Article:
Successful people know that hours, like capital, can be consciously allocated with the goal of creating riches—in the form of a changed world, a life’s work—over time. Indeed, successful people understand that work hours must be more carefully stewarded than capital because time is absolutely limited. You can earn more money, but the mightiest among us is granted no more than 168 hours per week, and it is physically impossible to work for all of them.
~LAURA VANDERKAM, author of 168 Hours: You Have More Time Than You Think
Think your story is falling a little flat? The problem might be that your conflict is too one-sided. The most interesting stories are always those that result from the complex interweaving of various threads of compounding conflict.
Here is a collection of funny grammar rules guaranteed to put a smile on your face.
Let’s take a look at the ways pacing and tension play out at the scene level. Your first draft may contain lots of unnecessary scenes. But when you revise, test your draft against these three points when deciding if a scene should stay or be cut (or reworked).
Unless you’re writing ‘episodic’ television, this is not a word you want applied to your writing. But it’s actually a very common issue among screenwriters and writers of fiction/memoir. How can you avoid having your story play like a series of disconnected scenes, but instead link them so they create rising conflict that leads to a climax? In other words, how can you make your story build?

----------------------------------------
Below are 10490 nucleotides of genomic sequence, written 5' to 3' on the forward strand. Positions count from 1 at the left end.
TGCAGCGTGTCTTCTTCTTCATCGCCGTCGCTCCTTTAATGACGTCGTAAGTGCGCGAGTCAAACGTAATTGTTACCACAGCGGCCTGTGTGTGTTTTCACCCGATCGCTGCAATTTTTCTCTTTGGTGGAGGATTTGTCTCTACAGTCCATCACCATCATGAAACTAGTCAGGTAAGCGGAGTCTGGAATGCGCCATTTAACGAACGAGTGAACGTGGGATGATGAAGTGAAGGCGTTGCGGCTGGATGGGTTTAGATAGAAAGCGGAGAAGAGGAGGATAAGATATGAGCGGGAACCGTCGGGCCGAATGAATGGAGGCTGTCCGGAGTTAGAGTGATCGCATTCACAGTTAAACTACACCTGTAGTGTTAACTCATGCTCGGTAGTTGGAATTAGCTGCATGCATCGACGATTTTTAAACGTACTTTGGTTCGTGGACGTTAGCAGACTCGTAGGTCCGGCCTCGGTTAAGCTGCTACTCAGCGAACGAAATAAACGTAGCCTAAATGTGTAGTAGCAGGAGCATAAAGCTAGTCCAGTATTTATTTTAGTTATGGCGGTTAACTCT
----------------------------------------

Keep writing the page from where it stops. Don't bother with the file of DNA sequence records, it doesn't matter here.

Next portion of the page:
Story is something that happens to someone. Even if the someone isn’t human (a toy, a lamp, a fish) we imbue it with human qualities. Whether it’s news stories or fictional ones, we are moved by bad things happening when they are personalised, when they are happening to individual people.
Do authors need to pay attention to the coolest new social media networks on the block? Or should you wait to see whether they take off or fade away without so much as an hasta luego as so many applications do? Well, that depends.
In a widely shared excerpt from his memoir, My Mistake, publishing industry veteran Daniel Menaker described his first experience trying to acquire a book at Random House. His boss told him, “Well, do a P-and-L for it and we’ll see.”
Your Guide to Gaining Emotional Freedom
It’s strange, when you think about it, that we spend close to a third of our lives asleep. Why do we do it?
It’s one thing to give advice to someone else, dispensing thoughtful words of wisdom over Gchat. But try applying those same suggestions to your own life and it often falls apart.
Short answer: Sort of. Call it a noseworm.
Working more didn’t require shortchanging her family or herself. It just required focusing on what she did best.